“There were no improvements in mood or cognition. In fact, there was a tendency towards increased anxiety and there was a decrease in positivity ratings of images with positive emotional content. This study was not exactly a ringing endorsement for microdosing,” says Kelly, adding that the Sydney study reported “no changes in mindfulness, mystical experiences, positive personality traits, creativity, sense of agency or overall quality of life”.
Kelly believes the practice of microdosing has “outpaced the evidence” — the evidence “simply isn’t there to support the role of microdosing in improving wellbeing and mood”.
This new interest in researching psychedelics reportedly began with US-based investigators using doses of psilocybin to help dying patients cope with fear of death.
UCLA researchers enlisted 12 terminal cancer patients between 2004 and 2006, each suffering from anxiety.
All took a “moderate” dose of psilocybin (far exceeding microdosing amounts) to see if they’d get relief from their fear of death/disease. Most enjoyed “significant” reduction in end-of-life anxiety one to three months post-treatment.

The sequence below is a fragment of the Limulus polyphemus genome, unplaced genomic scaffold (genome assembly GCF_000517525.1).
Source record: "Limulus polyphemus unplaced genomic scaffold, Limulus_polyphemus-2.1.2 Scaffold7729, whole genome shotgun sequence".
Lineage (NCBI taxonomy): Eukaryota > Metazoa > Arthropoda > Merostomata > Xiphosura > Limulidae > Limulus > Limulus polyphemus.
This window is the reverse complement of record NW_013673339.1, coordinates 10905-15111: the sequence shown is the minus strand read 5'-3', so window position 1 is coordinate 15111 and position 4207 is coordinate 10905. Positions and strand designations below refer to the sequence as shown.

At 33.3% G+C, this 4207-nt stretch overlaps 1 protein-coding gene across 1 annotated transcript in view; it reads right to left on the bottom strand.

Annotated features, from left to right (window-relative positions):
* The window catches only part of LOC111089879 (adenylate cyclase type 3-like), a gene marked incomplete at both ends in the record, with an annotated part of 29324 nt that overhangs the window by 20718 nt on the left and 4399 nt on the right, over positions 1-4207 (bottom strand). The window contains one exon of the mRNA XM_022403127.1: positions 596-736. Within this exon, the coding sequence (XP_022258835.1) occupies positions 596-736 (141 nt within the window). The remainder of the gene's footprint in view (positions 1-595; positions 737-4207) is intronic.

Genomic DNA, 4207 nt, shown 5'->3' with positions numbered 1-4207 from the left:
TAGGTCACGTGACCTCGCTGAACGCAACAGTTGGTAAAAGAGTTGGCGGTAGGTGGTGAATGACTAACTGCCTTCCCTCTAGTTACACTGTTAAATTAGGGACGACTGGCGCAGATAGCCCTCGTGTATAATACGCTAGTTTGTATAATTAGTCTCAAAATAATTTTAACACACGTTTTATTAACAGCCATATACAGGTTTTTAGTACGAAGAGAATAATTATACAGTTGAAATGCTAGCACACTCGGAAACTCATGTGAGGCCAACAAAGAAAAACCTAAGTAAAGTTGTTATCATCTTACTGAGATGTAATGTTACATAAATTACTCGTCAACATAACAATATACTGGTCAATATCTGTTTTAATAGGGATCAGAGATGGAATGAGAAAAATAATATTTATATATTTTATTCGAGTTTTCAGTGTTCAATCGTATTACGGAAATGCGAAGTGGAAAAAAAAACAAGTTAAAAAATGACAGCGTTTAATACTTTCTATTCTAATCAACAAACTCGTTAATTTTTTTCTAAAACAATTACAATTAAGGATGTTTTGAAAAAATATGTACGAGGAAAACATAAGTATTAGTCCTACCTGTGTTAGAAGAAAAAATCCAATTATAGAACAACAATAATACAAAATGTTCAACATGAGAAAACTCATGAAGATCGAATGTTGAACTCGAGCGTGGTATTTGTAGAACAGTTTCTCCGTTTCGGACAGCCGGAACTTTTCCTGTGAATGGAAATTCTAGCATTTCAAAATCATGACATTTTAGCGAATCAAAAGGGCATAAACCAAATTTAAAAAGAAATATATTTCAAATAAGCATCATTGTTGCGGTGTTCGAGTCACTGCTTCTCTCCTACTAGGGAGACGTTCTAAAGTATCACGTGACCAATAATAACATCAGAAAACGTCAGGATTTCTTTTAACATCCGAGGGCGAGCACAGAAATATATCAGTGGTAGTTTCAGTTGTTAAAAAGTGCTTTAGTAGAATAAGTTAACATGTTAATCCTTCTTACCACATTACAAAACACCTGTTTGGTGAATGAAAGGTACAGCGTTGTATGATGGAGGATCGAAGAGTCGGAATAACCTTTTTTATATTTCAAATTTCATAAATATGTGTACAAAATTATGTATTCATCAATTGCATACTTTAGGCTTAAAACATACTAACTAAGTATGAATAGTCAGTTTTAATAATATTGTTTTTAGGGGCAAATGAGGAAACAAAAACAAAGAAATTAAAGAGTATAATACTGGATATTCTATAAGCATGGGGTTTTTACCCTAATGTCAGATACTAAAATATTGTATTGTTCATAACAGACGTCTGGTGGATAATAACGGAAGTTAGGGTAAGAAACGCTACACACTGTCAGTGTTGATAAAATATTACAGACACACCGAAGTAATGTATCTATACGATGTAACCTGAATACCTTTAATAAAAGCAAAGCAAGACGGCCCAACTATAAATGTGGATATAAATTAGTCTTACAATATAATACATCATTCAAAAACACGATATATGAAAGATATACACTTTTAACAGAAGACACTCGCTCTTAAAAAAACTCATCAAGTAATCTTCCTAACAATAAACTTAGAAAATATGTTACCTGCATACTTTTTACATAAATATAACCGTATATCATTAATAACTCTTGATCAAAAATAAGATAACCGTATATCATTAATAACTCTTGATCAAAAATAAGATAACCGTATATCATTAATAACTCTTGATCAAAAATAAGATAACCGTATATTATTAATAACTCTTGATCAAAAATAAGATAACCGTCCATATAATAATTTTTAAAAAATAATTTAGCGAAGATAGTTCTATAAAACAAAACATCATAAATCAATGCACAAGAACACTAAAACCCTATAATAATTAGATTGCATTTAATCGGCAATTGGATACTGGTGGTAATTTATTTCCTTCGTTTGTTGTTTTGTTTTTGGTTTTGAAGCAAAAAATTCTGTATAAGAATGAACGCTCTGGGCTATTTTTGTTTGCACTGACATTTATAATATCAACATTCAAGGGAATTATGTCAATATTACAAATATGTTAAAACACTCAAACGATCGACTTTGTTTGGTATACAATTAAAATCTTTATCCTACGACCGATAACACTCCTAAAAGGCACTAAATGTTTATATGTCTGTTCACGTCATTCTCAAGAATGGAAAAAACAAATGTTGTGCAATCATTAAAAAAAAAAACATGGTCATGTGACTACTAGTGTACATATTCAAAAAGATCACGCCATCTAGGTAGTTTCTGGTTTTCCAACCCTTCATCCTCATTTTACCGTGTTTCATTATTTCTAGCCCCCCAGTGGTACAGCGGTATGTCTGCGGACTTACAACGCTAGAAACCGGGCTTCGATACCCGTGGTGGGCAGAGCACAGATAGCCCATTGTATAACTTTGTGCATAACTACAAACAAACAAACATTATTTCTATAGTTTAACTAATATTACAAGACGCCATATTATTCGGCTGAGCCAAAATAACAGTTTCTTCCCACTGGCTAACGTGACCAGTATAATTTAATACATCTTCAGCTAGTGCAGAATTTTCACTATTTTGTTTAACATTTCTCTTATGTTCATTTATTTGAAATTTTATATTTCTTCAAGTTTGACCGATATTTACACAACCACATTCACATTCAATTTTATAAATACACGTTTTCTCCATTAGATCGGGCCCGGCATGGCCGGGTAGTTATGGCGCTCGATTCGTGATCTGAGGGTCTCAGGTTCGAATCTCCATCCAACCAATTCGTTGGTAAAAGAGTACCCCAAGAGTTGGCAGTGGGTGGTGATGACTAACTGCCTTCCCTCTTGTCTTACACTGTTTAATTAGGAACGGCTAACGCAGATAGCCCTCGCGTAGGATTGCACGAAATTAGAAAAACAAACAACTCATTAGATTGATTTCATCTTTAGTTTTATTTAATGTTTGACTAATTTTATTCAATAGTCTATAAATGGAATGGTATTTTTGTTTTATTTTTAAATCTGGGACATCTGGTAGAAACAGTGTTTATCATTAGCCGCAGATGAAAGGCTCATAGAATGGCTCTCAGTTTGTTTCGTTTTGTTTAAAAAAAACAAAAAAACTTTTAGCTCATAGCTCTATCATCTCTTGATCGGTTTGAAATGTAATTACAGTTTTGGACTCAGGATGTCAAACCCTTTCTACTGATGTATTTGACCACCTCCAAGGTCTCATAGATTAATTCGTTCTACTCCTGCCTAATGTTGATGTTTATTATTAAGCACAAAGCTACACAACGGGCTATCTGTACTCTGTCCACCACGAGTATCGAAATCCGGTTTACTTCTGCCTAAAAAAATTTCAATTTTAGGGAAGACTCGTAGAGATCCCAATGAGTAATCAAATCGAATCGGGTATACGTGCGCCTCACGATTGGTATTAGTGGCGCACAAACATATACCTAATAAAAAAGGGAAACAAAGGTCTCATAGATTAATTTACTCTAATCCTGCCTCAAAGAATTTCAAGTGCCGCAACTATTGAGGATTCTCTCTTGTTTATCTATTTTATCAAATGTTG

Depression also eased and this continued even six months later.
The researchers suggest psychedelic drugs like psilocybin “may help ease the existential anxiety and despair that modern medicine has largely found no other way to treat”.
Kelly points to “good quality research” of psilocybin-assisted psychotherapy at Johns Hopkins University.
“The ego dissolution evoked by psilocybin commonly resulted in experiences of substantial personal meaning and spiritual significance,” says Kelly.
Double blind placebo controlled trial of LSD micro-dosing in healthy young adults (n=20)...properly conducted, but no actual benefits (as far as I can see)....https://t.co/lnS1lVqPhU— John Kelly (@johnrkelly) June 9, 2019
“People tend to experience markedly different perspectives on the interaction between the self and the environment, including [feeling] interconnected with the environment and with others.
"For [most], these effects were sustained at six-month follow-up,” says Kelly, adding that other researchers have shown the altered perspective induced by psilocybin-assisted psychotherapy can help overcome addiction (tobacco/alcohol).
Meanwhile, he says the first trial of psilocybin in treatment-resistant depression by Carhart Harris and colleagues showed “remarkable results”.
Kelly says studies indicate a 25mg dose of psilocybin may be required for optimal therapeutic effects.
He believes psilocybin-assisted psychotherapy can serve as a powerful therapeutic tool with potential to benefit many people — provided “it progresses in a safe, scientific and evidence-based manner”.